He left the headlights on while he unlocked the door, though the benefit was limited, and unloaded his supplies. Inside the cabin, he tested the silence and found it bearable--though not much warmer than outside. He turned on the refrigerator, wondering how long the power would stay on, while he stowed his perishables. Well, he'd used a snow bank for a fridge before, no reason he couldn't do so again.
A gust of wind caught the window over the sink, lifting it, then dropping it with a bang. He caught it before it could lift again, making a mental note to tweak Jake about it when he got home. He and Phoebe had been the last ones to use the cabin. He noticed a bit of snow and some dried stuff on the counter under the window and brushed it into the sink.
The air was chill, damp, and tainted with the smell of old fire and older food, but a new fire would soon burn it away. He didn't turn on any lights besides the kitchen. He knew his way around and besides, there was enough light spilling out from the kitchen until he got the fire going. Rosemary had liked the room lit by fire. Many a snowy night they'd huddled together under a pile of quilts and watched snow pile up in drifts against the windows.
He stopped for a moment as the memories caught up with him. Rosemary laughing as she pelted him with snowballs. Rosemary smiling up at him from the blanket as the mountain sun bathed her in its crystal light. Rosemary looking at the mountains and not at him when she told him she was dying and there was nothing either of them could do about it.
Seven years. Like Jacob in the Bible, he'd served his time, done his duty and now it was time to move on. Not to forget, but to move out of the shadows and live again.
"Don't mourn too long, Luke," she'd said to him that last day, her voice the only part of her he still recognized. She'd never said what too long was, but he could almost see her standing in the light from the kitchen, tapping her watch the way she had when he'd been out on the mountain too long.
"I know, Rose," he murmured. "I know."
He checked the wood box and found it filled. Jake had also laid out logs in the fireplace. Only needed a match. That made up for the open window, Luke decided. In a short time, he had the fire started, putting out cheerful heat against the winter chill. When the power went, he'd be warm and have hot coffee. He could live without a lot of things, but hot coffee in the morning wasn't one of them.
He'd sleep in front of the fire. It would be warmer and he could feed the hungry fire. He and Rosemary had slept downstairs the last time they were here. They'd made a bed for two on the floor. He'd use the couch. Wouldn't be the first time he'd done time on one. Life with Rosemary hadn't been all smooth and easy. The Kirby men had a weakness for spirited women.
He did a quick run upstairs for a couple more quilts. There was a sturdy mega-sized lap quilt kept folded over the back of the couch, but it wasn't enough on a night like this. He also grabbed some pillows to soften the hard arms on each end. Back downstairs, he noticed that the quilt wasn't folded over the back, but spread across the seat. In the flickering light from the fire, it almost looked like there was someone under it. For a minute chills snaked down his back, until common sense reasserted itself.
If someone was here, it was a squatter who'd likely used the unlatched window to get in. He bit back an expletive. Couldn't kick a dog out on a night like this. So much for being alone. He dumped his blanket load on a chair. Odd that whoever it was hadn't heard his noisy arrival and made their presence known. It was enough to make him uneasy, so he pulled his gun. As a cop, he'd learned to err on the side of caution. He knew which boards creaked and took care to avoid them as he approached the couch. Keeping the figure covered, he reached out and flipped the edge of the blanket back and saw--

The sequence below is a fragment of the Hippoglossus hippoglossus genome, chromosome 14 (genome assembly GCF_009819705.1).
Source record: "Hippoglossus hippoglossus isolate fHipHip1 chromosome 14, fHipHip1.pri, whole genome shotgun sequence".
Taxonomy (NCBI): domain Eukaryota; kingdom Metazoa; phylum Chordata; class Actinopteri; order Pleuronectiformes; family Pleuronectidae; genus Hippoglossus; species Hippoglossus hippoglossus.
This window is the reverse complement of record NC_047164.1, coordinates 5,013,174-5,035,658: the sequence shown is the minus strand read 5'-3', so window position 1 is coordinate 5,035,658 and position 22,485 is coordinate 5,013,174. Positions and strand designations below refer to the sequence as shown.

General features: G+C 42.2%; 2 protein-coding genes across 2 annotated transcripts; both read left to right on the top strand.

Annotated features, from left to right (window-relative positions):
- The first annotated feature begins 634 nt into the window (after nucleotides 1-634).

Or more precisely, a pair of hiking boots and blue-jean covered legs below the knees. Good boots. Not a squatter then. Maybe a hiker?
Luke felt a bit ridiculous and a little anxious about the lack of movement as he moved to the other end. Being alone with a body wasn't what he had in mind either. This time when he flipped the blanket back, he saw hair. Lots of it. Tangled and blonde enough to make Marilyn Monroe jealous. The ends of most of it were hidden under the part of the blanket that still covered her middle, except for a bunch that hung over her face and off the edge of the couch, forming a question mark on the wood floor.
It seemed Goldilocks had come calling but found only one bear.
He stowed his gun and knelt down beside her. Bits of dried brush, brown grass and twigs were caught in the tousled strands of her hair. She had a thick, fleece jacket on, with bits of dried brush stuck to it, too and it had been torn in several places. One of her arms hung off the edge of the couch; the hand at the end of the arm was bare and badly scratched. A couple of her nails were broken, the edges ragged and torn.
"Who's sleeping on my couch?" he muttered, as he gathered up the trailing strands of hair, icy cold and soft as silk, to expose her face. It was scratched, too, and there was a nasty looking bump just above her temple. A thin trail of dried blood disappeared into her hairline. The bones under the scratches were good, the kind that wear well over time. Her jaw was strong and determined. Laugh lines at the corners of her mouth and eyes seemed at odds with a mouth that was full and rather sad. Her thick lashes lay in dark fans against her pale, bruised skin, hiding her eyes. Equally dark brows arched over them.
It was hard to be sure because memory was so unreliable, and his memories of Rosemary as a young woman were buried under her last months of wasting away from ovarian cancer, but she kind of reminded him of a young Rosemary, or her sister, if Rosemary had had one. It was a bit eerie on a dark and stormy night. If her eyes were blue when she opened them, he might just have to join the X-Files fan club.
Luke felt along her neck. Her skin was cold, but he found a pulse--rapid and a bit shallow--but there. She wasn't dead. Yet.